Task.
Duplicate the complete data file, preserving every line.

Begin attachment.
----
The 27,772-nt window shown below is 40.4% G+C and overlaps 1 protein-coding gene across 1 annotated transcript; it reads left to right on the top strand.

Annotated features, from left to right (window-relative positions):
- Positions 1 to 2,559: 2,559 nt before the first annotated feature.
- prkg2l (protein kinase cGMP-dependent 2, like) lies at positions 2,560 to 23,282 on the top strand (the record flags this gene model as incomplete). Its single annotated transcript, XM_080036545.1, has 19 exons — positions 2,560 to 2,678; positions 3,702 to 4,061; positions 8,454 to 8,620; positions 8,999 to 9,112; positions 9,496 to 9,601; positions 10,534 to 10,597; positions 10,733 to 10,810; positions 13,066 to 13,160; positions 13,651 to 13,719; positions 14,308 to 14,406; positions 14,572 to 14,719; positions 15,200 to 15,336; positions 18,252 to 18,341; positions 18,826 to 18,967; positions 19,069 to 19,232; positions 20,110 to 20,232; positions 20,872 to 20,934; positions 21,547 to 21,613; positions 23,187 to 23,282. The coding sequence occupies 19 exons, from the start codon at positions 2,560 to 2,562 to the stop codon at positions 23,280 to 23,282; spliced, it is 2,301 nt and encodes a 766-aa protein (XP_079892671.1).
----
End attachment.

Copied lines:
The 27,772-nt window shown below is 40.4% G+C and overlaps 1 protein-coding gene across 1 annotated transcript; it reads left to right on the top strand.

Annotated features, from left to right (window-relative positions):
- Positions 1 to 2,559: 2,559 nt before the first annotated feature.
- prkg2l (protein kinase cGMP-dependent 2, like) lies at positions 2,560 to 23,282 on the top strand (the record flags this gene model as incomplete). Its single annotated transcript, XM_080036545.1, has 19 exons — positions 2,560 to 2,678; positions 3,702 to 4,061; positions 8,454 to 8,620; positions 8,999 to 9,112; positions 9,496 to 9,601; positions 10,534 to 10,597; positions 10,733 to 10,810; positions 13,066 to 13,160; positions 13,651 to 13,719; positions 14,308 to 14,406; positions 14,572 to 14,719; positions 15,200 to 15,336; positions 18,252 to 18,341; positions 18,826 to 18,967; positions 19,069 to 19,232; positions 20,110 to 20,232; positions 20,872 to 20,934; positions 21,547 to 21,613; positions 23,187 to 23,282. The coding sequence occupies 19 exons, from the start codon at positions 2,560 to 2,562 to the stop codon at positions 23,280 to 23,282; spliced, it is 2,301 nt and encodes a 766-aa protein (XP_079892671.1).